In the previous post, I introduced you to my favourite historical character, the ‘Popish midwife’ Elizabeth Cellier. When I was researching her for the first time some years back, I came across another midwife who was in London at precisely the same time: Mary Awbry, or Hobry. Like Elizabeth, Mary was accused of a crime, and appeared before the Old Bailey. Unlike Elizabeth, Mary came to a sticky end; her story is recounted in a pamphlet entitled ‘A Hellish Murder Committed by a French Midwife, on the Body of Her Husband, Jan. 27, 1687/8 for which she was Arraigned at the Old-Baily, Feb. 22, 1687/8, and Pleaded Guilty, and the Day Following Received Sentence to be Burnt’. Great title…
‘Burnt’? Yes, Mary died for her crime. It wasn’t ‘just’ murder: it was the murder of her husband Denis. And it wasn’t just that, either; she dismembered him and hid pieces in various locations around London. And it wasn’t just dismemberment; she used her young son to help conceal the bits. The image of a midwife as murderer was a potent one. This was, indeed, a ‘hellish’ crime.
It is clear from Mary’s evidence to the court that she had been the victim of domestic violence from her impecunious husband one time too many. On the night of the crime Denis returned home drunk, and raped her. But she could not claim this was a crime of passion because she waited until he was asleep before strangling him. It also didn’t help her case that, before the fateful night, she had been heard by witnesses to say ‘I must kill him’.
As she was French – apparently one of many Huguenot immigrants to London at this time – what she said was in fact ‘Il faut que je le tue’. Mary had married Denis Awbry, a Catholic, only four years before she killed him, and her previous name comes up in passing in the account of her trial: Desermeau. This means that her son John, her accomplice, must have been from an earlier relationship.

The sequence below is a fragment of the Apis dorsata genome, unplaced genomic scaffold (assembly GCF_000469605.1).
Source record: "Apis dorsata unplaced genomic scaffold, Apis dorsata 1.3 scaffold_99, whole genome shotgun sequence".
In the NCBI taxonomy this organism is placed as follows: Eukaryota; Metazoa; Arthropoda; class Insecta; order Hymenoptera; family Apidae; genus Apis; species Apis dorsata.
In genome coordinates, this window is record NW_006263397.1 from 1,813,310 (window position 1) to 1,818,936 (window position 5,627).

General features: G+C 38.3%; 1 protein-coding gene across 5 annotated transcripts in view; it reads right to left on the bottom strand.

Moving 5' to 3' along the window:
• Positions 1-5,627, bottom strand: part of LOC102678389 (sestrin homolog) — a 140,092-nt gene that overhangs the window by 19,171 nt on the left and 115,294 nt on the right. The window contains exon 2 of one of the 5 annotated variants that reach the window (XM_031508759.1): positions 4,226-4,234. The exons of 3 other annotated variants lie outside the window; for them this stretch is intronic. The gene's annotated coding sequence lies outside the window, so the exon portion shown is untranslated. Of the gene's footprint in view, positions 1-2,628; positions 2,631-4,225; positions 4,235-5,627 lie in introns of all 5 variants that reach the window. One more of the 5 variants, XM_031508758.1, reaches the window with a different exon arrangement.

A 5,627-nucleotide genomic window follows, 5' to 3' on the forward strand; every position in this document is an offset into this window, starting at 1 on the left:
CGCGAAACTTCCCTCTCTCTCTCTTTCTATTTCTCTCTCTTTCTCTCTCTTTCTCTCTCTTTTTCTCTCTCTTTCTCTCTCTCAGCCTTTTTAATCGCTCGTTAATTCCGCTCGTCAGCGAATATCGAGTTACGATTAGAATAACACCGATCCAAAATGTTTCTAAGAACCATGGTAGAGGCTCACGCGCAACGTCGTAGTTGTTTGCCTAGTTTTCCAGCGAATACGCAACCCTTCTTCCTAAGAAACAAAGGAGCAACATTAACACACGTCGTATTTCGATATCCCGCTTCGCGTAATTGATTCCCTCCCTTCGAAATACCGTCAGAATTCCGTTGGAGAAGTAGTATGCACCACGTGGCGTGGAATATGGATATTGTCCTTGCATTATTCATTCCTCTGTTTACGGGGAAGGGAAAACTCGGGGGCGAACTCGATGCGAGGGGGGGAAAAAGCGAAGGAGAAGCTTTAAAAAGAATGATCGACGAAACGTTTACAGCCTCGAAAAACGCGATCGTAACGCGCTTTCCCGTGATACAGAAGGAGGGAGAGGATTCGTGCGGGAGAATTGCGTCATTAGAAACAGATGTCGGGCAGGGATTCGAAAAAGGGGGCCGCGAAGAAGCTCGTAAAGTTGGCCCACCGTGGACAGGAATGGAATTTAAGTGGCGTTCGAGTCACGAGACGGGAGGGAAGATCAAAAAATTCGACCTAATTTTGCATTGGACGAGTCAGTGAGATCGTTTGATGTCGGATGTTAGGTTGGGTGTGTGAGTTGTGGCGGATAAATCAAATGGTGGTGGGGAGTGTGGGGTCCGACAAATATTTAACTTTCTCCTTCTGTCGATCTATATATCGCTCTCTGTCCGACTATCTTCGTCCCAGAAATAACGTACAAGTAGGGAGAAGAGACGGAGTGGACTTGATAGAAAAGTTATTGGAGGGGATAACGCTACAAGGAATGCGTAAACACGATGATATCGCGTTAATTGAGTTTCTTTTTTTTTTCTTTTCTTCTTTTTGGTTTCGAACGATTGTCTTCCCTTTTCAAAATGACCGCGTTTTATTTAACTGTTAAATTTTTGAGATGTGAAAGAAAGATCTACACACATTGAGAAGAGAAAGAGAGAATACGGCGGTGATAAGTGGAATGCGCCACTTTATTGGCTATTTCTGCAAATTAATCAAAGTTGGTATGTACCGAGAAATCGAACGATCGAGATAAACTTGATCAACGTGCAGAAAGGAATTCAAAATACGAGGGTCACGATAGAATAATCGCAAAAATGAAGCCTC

We know of a midwife called Mary Des Ormeaux from another source, the 1680 licensing records of the Anglican church, in which she provided testimonials from five witnesses and was licensed to serve the French community in London. At this point her husband was a jeweller called Daniel. After I first read about Mary Awbry, I came across Mary Des Ormeaux in the 1991 PhD thesis of Doreen Evenden. There, Mary featured as a model midwife, so I contacted Doreen to let her know my suspicions. Doreen and I spent an afternoon in the British Library reading the account of Mary’s trial together. Doreen was so horrified at what had happened to ‘her’ Mary that she cried out, and a librarian had to come over to threaten us with expulsion! Doreen was persuaded, but neither of us could find any more evidence to tell us how the Huguenot Mary Des Ormeaux ended up with the Catholic Denis Awbry who treated her so badly that she killed him.
Motto 1: maybe two characters you’ve come across in history are the same person: women change their names, and we need to be alert and look out for the connections.
Motto 2: it can all end in tears – and flames.
Doreen Evenden, The Midwives of Seventeenth-Century London (Cambridge University Press, 2000)
Frances Dolan, Marriage and Violence: The Early Modern Legacy (Pennsylania University Press, 2008)